Conversely, Spoon’s Transference is an ideal #9. People seem to hold one of America’s best rock bands in lower esteem this year for making an incomplete-sounding album. To my ears, this is an ingenious thing for a band so preoccupied with space and compositional austerity to do with a break-up record. I keep returning to tracks like “Is Love Forever” and “Nobody Gets Me,” yearning for a resolution I know I won’t find. I’d also mention that Marnie Stern‘s latest record (which would probably round out the top five) and Dessa‘s A Badly Broken Code (a peerless #4) were slept on. If they didn’t place higher, it’s only because they didn’t feel the need to announce their greatness and came on as slow burners. The same could be said of Seefeel‘s earthy dub on Faults (possibly #7) and Georgia Anne Muldrow, who had an incredibly prolific year that peaked with Kings Ballad (between #8-10). Psalm One’s Woman @ Work series on Bandcamp has me anticipating her next album. Oh, and since this was a year largely defined by albums about break-ups and shaky make-ups, Erykah Badu’s Second World War (#8) needs your attention.

There’s also lots of new stuff I liked this year that I hope ages with me. I’ve made peace with my misgivings about the limited shelf life of Sleigh Bells’ bubblegum through blown speakers, in part because Treats (#12-15 with some staying power) sounds amazing in the car, which is where all great pop records become immortal in the states. I’d like Best Coast more if leader Bethany Cosentino just went ahead and wrote a concept album about the munchies or her cat instead of devoting so many songs to boys. Sufjan Stevens’ indulgence bored me silly, as did Surfer Blood’s inability to rise past their influences and sound like themselves. Big Boi and Bun B’s ambitious releases deserve their accolades, but they should excite me more than they do. I have yet to fall in love with Robyn the way everyone else has, but Rihanna continues to be my girl.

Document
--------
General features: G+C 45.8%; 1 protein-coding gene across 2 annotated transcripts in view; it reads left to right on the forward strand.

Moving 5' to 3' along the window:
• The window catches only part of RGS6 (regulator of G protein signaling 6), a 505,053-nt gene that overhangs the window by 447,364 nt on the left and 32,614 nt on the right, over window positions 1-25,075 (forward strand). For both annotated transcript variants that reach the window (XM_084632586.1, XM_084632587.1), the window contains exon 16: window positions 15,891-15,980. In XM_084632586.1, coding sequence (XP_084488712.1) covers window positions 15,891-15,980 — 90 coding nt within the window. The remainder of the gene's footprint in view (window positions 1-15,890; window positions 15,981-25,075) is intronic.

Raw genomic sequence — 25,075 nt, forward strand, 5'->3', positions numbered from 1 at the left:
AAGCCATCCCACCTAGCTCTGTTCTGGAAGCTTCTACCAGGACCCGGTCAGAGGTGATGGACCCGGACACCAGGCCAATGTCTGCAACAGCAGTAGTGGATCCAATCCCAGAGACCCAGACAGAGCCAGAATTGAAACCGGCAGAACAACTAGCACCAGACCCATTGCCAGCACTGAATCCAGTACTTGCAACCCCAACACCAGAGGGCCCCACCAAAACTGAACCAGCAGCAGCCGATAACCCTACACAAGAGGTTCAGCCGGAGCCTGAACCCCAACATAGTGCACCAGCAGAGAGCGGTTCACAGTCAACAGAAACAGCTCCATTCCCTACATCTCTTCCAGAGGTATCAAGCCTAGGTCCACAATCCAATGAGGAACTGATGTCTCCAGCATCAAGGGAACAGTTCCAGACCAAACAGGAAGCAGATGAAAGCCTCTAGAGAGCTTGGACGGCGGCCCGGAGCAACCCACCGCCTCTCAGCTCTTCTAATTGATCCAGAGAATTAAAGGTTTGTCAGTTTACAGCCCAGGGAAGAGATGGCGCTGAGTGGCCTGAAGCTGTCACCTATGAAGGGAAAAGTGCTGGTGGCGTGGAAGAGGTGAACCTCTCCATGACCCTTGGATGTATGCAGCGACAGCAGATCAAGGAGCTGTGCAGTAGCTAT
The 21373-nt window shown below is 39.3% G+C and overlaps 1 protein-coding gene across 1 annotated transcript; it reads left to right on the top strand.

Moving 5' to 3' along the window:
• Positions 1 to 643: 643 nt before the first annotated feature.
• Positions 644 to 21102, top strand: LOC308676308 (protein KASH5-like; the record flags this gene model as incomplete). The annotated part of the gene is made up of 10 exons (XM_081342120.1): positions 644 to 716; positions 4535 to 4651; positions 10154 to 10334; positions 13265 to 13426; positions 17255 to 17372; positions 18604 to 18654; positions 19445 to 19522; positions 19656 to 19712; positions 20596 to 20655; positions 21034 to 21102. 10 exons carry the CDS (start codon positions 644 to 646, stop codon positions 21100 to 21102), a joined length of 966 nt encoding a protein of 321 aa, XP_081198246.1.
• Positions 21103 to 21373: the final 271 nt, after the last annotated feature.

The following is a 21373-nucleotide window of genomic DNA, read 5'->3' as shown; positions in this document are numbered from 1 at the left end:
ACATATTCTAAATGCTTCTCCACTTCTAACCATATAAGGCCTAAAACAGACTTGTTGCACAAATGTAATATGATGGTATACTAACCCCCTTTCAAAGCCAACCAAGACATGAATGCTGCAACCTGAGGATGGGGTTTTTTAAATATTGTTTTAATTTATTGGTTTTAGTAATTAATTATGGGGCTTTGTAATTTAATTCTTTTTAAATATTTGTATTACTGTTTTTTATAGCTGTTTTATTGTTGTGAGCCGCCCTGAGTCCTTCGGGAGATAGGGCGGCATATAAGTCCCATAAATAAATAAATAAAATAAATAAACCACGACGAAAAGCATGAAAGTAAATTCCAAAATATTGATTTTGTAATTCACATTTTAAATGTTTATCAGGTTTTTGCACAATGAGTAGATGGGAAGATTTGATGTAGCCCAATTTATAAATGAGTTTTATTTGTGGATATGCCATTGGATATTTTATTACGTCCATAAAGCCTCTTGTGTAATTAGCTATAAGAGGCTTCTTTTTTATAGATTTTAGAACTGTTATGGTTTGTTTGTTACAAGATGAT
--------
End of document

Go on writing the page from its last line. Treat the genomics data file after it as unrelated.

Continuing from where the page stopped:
I’m really into the new Anika record, which is tailor-made for insomniacs. However, I’m certain that a woman with a Teutonic monotone snarling her way through catatonia as producer Geoff Barrow quotes post-punk’s buzzsaw guitar noise holds limited appeal. I always welcome a new Gorillaz album, and Plastic Beach certainly delivered. Among others, I liked new efforts from Baths, El Guincho, Noveller, M.I.A., Grass Widow, Sharon Van Etten, Soft Healer, Beach House, Mountain Man, The Black Keys, Cee-Lo Green, Tobacco, Sky Larkin, Tame Impala, Ted Leo and the Pharmacists, Nite Jewel, Deerhunter, Vampire Weekend, Warpaint, Antony and the Johnsons, The Budos Band, and Sharon Jones and the Dap Kings, even if the last two artists essentially release the same great album each time out. And even though I get a free cocktail if Merge wins the Album of the Year Grammy, Matador had a good year for me with Glasser, Esben and the Witch, and Perfume Genius, whose harrowing confessionals will hopefully find a larger audience (Sufjan fans, listen up).